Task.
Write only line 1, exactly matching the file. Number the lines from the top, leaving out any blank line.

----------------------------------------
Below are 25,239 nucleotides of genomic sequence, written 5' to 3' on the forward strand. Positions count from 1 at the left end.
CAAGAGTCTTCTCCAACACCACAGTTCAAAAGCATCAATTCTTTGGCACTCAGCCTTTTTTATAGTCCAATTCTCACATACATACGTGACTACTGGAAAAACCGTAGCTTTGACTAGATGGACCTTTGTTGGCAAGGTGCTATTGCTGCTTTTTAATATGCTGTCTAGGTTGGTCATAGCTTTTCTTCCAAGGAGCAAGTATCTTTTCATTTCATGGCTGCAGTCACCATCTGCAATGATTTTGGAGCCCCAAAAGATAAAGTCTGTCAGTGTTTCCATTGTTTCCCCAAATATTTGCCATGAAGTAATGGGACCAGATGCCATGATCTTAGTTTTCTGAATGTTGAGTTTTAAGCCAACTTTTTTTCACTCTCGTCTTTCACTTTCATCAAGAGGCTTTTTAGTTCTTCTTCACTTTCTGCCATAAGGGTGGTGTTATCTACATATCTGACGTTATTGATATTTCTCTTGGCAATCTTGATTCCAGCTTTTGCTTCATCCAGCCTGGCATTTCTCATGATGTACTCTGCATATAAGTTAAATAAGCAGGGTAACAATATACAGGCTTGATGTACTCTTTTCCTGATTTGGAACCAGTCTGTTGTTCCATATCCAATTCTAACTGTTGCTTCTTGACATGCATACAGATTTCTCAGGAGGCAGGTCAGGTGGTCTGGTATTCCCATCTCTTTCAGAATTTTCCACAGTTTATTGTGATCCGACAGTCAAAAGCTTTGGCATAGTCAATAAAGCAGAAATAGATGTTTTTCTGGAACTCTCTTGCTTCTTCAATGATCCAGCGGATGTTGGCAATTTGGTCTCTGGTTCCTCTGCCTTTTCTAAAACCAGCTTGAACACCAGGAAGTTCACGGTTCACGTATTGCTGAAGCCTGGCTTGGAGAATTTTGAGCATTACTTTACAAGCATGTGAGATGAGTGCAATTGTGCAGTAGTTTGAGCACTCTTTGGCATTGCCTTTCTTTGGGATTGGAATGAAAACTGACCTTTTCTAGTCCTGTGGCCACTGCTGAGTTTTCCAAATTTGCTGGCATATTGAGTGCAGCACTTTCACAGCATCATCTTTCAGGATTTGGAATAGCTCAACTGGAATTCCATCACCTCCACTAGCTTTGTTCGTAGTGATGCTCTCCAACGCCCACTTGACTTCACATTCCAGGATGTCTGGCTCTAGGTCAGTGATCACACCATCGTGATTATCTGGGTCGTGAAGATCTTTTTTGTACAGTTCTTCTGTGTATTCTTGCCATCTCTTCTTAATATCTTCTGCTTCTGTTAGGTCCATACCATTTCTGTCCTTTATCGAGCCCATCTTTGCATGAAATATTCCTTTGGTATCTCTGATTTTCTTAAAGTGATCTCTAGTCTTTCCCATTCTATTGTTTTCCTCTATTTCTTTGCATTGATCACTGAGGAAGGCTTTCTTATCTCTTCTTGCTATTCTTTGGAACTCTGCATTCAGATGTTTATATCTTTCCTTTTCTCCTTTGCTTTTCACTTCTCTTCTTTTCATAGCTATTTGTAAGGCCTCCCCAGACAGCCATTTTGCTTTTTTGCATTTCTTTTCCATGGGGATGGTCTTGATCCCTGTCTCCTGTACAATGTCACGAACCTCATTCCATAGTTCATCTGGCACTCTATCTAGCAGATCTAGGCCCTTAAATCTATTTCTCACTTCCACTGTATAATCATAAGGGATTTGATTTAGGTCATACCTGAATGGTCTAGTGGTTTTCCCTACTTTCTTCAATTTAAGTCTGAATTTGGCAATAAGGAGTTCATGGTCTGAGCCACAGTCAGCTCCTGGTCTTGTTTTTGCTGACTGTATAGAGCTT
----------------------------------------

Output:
Below are 25,239 nucleotides of genomic sequence, written 5' to 3' on the forward strand. Positions count from 1 at the left end.